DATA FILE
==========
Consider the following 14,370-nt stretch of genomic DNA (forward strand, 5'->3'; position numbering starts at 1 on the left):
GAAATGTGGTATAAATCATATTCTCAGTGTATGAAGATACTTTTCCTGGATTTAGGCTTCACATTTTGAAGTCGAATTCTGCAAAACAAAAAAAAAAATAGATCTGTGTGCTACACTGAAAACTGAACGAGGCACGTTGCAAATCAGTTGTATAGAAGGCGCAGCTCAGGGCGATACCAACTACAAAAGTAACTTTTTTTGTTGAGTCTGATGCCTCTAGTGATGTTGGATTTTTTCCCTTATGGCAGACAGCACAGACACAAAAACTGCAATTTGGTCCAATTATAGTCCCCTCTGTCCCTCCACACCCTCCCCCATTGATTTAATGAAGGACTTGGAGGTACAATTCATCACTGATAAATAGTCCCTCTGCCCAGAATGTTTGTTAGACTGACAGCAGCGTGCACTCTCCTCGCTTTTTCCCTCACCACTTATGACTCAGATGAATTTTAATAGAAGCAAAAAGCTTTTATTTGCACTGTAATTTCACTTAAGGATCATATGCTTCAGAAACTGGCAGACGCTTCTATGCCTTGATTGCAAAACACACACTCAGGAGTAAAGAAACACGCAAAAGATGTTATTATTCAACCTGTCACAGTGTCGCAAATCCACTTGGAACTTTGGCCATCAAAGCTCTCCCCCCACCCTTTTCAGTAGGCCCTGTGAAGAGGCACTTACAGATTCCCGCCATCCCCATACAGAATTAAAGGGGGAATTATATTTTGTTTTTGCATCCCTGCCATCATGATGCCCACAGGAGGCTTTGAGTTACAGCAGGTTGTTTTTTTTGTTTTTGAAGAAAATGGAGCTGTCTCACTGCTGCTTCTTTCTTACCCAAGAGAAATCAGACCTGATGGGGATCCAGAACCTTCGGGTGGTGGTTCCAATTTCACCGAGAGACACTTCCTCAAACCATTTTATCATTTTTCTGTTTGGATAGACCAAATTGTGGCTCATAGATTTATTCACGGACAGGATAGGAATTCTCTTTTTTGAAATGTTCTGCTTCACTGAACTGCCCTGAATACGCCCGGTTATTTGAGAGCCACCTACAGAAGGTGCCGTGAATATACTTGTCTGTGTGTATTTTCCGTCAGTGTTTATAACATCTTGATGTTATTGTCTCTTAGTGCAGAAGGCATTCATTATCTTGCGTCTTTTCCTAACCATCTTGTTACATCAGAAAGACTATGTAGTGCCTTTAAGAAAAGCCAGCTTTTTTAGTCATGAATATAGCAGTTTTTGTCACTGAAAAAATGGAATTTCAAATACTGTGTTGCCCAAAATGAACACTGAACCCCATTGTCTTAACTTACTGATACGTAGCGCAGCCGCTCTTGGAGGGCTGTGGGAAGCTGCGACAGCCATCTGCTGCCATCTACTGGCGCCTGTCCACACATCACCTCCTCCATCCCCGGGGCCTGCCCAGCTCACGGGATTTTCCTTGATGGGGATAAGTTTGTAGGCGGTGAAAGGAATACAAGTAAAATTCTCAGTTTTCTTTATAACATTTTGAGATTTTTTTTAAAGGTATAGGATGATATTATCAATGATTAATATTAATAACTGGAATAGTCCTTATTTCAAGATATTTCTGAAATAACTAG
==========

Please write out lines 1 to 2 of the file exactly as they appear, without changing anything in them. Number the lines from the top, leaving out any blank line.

Consider the following 14,370-nt stretch of genomic DNA (forward strand, 5'->3'; position numbering starts at 1 on the left):
GAAATGTGGTATAAATCATATTCTCAGTGTATGAAGATACTTTTCCTGGATTTAGGCTTCACATTTTGAAGTCGAATTCTGCAAAACAAAAAAAAAAATAGATCTGTGTGCTACACTGAAAACTGAACGAGGCACGTTGCAAATCAGTTGTATAGAAGGCGCAGCTCAGGGCGATACCAACTACAAAAGTAACTTTTTTTGTTGAGTCTGATGCCTCTAGTGATGTTGGATTTTTTCCCTTATGGCAGACAGCACAGACACAAAAACTGCAATTTGGTCCAATTATAGTCCCCTCTGTCCCTCCACACCCTCCCCCATTGATTTAATGAAGGACTTGGAGGTACAATTCATCACTGATAAATAGTCCCTCTGCCCAGAATGTTTGTTAGACTGACAGCAGCGTGCACTCTCCTCGCTTTTTCCCTCACCACTTATGACTCAGATGAATTTTAATAGAAGCAAAAAGCTTTTATTTGCACTGTAATTTCACTTAAGGATCATATGCTTCAGAAACTGGCAGACGCTTCTATGCCTTGATTGCAAAACACACACTCAGGAGTAAAGAAACACGCAAAAGATGTTATTATTCAACCTGTCACAGTGTCGCAAATCCACTTGGAACTTTGGCCATCAAAGCTCTCCCCCCACCCTTTTCAGTAGGCCCTGTGAAGAGGCACTTACAGATTCCCGCCATCCCCATACAGAATTAAAGGGGGAATTATATTTTGTTTTTGCATCCCTGCCATCATGATGCCCACAGGAGGCTTTGAGTTACAGCAGGTTGTTTTTTTTGTTTTTGAAGAAAATGGAGCTGTCTCACTGCTGCTTCTTTCTTACCCAAGAGAAATCAGACCTGATGGGGATCCAGAACCTTCGGGTGGTGGTTCCAATTTCACCGAGAGACACTTCCTCAAACCATTTTATCATTTTTCTGTTTGGATAGACCAAATTGTGGCTCATAGATTTATTCACGGACAGGATAGGAATTCTCTTTTTTGAAATGTTCTGCTTCACTGAACTGCCCTGAATACGCCCGGTTATTTGAGAGCCACCTACAGAAGGTGCCGTGAATATACTTGTCTGTGTGTATTTTCCGTCAGTGTTTATAACATCTTGATGTTATTGTCTCTTAGTGCAGAAGGCATTCATTATCTTGCGTCTTTTCCTAACCATCTTGTTACATCAGAAAGACTATGTAGTGCCTTTAAGAAAAGCCAGCTTTTTTAGTCATGAATATAGCAGTTTTTGTCACTGAAAAAATGGAATTTCAAATACTGTGTTGCCCAAAATGAACACTGAACCCCATTGTCTTAACTTACTGATACGTAGCGCAGCCGCTCTTGGAGGGCTGTGGGAAGCTGCGACAGCCATCTGCTGCCATCTACTGGCGCCTGTCCACACATCACCTCCTCCATCCCCGGGGCCTGCCCAGCTCACGGGATTTTCCTTGATGGGGATAAGTTTGTAGGCGGTGAAAGGAATACAAGTAAAATTCTCAGTTTTCTTTATAACATTTTGAGATTTTTTTTAAAGGTATAGGATGATATTATCAATGATTAATATTAATAACTGGAATAGTCCTTATTTCAAGATATTTCTGAAATAACTAG